The US Senate on Wednesday afternoon overwhelmingly approved a measure to extend Bush-era tax cuts on all Americans, including the rich, for an additional two years.

The vote was 81-19 on the $858 billion legislation, framed on a bipartisan deal struck between President Barack Obama and Senate Republican Leader Mitch McConnell (KY). It also extends unemployment benefits for 13 months and cuts the Social Security payroll tax and estate tax.

The White House still faces opposition over the compromise from House Democrats, who have rebelled against extending the high-end tax breaks and expressed concerns about the estate tax reduction. Some liberals also fear lowering the payroll tax could threaten Social Security.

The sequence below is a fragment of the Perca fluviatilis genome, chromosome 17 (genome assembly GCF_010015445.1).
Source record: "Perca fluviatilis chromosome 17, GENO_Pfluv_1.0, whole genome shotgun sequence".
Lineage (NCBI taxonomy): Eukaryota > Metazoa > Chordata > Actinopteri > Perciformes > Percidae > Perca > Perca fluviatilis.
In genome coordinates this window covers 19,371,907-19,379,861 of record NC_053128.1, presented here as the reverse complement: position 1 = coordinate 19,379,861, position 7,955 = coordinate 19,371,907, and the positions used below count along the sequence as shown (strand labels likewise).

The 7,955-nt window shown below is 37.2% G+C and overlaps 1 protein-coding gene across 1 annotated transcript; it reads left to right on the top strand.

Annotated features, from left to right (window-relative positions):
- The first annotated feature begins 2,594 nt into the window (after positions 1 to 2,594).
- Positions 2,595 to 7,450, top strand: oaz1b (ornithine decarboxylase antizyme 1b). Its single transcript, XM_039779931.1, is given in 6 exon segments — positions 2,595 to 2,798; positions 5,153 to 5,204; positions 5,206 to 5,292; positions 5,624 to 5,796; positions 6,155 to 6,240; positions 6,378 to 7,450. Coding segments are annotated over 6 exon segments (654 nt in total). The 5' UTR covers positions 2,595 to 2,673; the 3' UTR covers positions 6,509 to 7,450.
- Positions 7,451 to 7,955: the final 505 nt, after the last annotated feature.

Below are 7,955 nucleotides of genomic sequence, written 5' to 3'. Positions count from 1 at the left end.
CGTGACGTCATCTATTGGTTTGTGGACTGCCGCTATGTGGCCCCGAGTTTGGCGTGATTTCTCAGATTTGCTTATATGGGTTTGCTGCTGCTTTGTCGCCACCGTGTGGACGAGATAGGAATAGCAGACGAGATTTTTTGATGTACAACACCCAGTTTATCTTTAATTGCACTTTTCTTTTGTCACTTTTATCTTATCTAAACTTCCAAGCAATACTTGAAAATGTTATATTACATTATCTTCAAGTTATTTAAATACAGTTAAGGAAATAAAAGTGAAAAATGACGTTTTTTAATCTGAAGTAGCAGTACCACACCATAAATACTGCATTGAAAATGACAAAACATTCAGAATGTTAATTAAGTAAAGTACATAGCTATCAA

Speaker Nancy Pelosi (D-CA) and others including Rep. Chris Van Hollen (D-MD) have publicly said the House will not approve the deal without some changes, most likely to the estate tax.

The general framework of the deal is expected to be approved despite seemingly irreconcilable differences between the House and Senate, as Republicans have threatened to block any bill that excludes the high-income tax cuts and Democrats are wary of scuttling a middle-class tax break.

The House is expected to vote on the measure as early as Thursday.

Polls say the compromise is popular with the public, and the White House is forcefully pressing Congress to approve a deal in order to prevent a tax hike on all Americans, which would occur on Jan. 1 if no action is taken.

"I know there are different aspects of this plan to which members of Congress on both sides of the aisle object," Obama said Thursday. "That's the nature of compromise. But we worked to negotiate an agreement that's a win for middle-class families and a win for our economy, and we can't afford to let it fall victim to either delay or defeat.''